grim. You strain every nerve as you take every step.
Famous climbers have left records of the help given by
others. They have also recorded how they needed just
that help. Else they might have given up. Breathing is
difficult. You curse yourself for having let yourself in for
this. You wonder why you ever undertook the ascent.
There are moments when you feel like going back. It
would be sheer relief to go down, instead of up. But
almost at once you snap out of that mood. There is
something in you that does not let you give up the
you. Just another fifty feet. Or a hundred, maybe. You
ask yourself: Is there no end? You look at your
companion and he looks at you. You draw inspiration
from each other. And then, without first being aware of
it, you are at the summit.
Looking round from the summit you tell yourself
that it was worthwhile. Other silvery peaks appear
through the clouds. If you are lucky the sun may be on
them. The surrounding peaks look like a jewelled
necklace around the neck of your summit. Below, you
see vast valleys sloping into the distance. It is an
ennobling, enriching experience to just look down from
the summit of a mountain. You bow down and make
your obeisance to whichever God you worship.
I left on Everest a picture of Guru Nanak. Rawat left
a picture of Goddess Durga. Phu Dorji left a relic of the
Buddha. Edmund Hillary had buried a cross under a
cairn (a heap of rocks and stones) in the snow. These
are not symbols of conquest but of reverence.
The experience of having
climbed to the summit
changes you completely.
There is another summit.
It is within yourself. It is in
your own mind. Each man
carries within himself his
own mountain peak. He
must climb it to reach to a
fuller knowledge of himself.
It is fearful, and unscalable.
It cannot be climbed by
anyone else. You yourself
have to do it. The physical
act of climbing to the
summit of a mountain
outside is akin to the act of climbing the mountain
within. The effects of both the climbs are the same.
Whether the mountain you climb is physical or
emotional and spiritual, the climb will certainly change
you. It teaches you much about the world and about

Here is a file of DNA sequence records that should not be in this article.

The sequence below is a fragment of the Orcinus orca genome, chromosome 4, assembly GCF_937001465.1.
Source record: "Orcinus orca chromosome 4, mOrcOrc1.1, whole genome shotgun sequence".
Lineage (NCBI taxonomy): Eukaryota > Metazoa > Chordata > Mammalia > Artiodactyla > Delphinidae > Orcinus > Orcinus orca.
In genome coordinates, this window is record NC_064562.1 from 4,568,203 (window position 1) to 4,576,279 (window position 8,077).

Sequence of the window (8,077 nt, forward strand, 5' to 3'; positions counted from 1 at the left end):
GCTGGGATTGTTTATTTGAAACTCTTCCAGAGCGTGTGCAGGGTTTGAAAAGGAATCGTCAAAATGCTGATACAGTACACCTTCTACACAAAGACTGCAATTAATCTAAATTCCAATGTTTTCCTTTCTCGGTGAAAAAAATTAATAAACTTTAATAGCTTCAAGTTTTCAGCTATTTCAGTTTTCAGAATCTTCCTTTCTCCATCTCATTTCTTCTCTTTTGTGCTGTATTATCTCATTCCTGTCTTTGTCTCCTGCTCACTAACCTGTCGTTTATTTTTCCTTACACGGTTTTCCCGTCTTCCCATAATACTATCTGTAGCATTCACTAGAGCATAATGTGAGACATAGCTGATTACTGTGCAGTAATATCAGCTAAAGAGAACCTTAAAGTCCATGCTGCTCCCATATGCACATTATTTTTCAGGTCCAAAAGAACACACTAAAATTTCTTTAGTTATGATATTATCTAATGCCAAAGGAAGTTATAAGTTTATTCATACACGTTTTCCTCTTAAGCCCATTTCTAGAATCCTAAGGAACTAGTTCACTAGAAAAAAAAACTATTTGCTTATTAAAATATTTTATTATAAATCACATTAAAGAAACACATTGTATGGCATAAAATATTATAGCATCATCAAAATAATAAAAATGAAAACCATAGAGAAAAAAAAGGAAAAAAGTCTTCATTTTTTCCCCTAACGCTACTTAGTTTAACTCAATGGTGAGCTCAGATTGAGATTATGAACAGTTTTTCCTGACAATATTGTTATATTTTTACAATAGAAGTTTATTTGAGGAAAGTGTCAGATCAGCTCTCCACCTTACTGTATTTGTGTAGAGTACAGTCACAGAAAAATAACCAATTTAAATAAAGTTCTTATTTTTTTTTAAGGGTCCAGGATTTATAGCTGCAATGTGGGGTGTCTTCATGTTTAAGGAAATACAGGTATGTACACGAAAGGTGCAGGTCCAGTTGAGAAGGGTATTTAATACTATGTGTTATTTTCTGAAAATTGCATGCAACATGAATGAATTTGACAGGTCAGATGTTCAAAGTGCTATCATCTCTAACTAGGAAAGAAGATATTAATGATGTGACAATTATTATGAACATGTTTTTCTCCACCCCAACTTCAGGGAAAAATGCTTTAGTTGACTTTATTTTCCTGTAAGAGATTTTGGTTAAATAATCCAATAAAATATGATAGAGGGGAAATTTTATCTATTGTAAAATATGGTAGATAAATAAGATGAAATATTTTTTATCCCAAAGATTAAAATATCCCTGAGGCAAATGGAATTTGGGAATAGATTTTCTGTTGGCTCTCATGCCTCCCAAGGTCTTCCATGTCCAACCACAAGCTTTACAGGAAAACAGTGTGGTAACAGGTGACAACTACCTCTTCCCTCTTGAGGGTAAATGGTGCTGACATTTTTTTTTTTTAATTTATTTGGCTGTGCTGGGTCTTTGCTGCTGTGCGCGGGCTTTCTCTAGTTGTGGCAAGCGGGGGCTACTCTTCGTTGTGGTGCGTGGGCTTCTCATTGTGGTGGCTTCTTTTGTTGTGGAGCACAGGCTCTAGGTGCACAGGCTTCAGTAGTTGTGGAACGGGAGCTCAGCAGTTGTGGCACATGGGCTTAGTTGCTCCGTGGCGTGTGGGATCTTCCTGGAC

I venture to think that my experience as an Everester
has provided me with the inspiration to face life's ordeals
resolutely. Climbing the mountain was a worthwhile
experience. The conquest of the internal summit is
equally worthwhile. The internal summits are, perhaps,
higher than Everest.
The School Boy.
(The school boy in the poem is not a happy child. What makes
him unhappy? Why does he compare himself to a bird that lives
in a cage, or a plant that withers when it should blossom.)
I love to rise in a summer morn,
When the birds sing on every tree;
The distant huntsman winds his horn,
And the skylark sings with me.
O! what sweet company.
But to go to school in a summer morn,
O! it drives all joy away;
Under a cruel eye outworn,
The little ones spend the day,
In sighing and dismay.
Ah! then at times I drooping sit,
And spend many an anxious hour.
Nor in my book can I take delight,
Nor sit in learning's bower,
Worn thro' with the dreary shower.
How can the bird that is born for joy,
Sit in a cage and sing.
How can a child when fears annoy,
But droop his tender wing,
And forget his youthful spring.
O! Father and Mother, if buds are nip'd,
And blossoms blown away,
And if the tender plants are strip'd
Of their joy in the springing day,
By sorrow and cares dismay,
How shall the summer arise in joy,
Or the summer fruits appear?
The One Furrow.
When I was young, I went to school
With pencil and footrule
Sponge and slate,
And sat on a tall stool
At learning's gate.
When I was older, the gate swung wide;
Clever and keen-eyed
In I pressed,
But found in the mind's pride
No peace, no rest.
Then who was it taught me back to go
To cattle and barrow,
Field and plough:
To keep to the one furrow,
As I do now?
The Other Way Round.
Quicksand works slowly.
There is no egg in eggplant, no ham in hamburger
and neither apple nor pine in pineapple.
Boxing rings are square.
There are noses that run and feet that smell.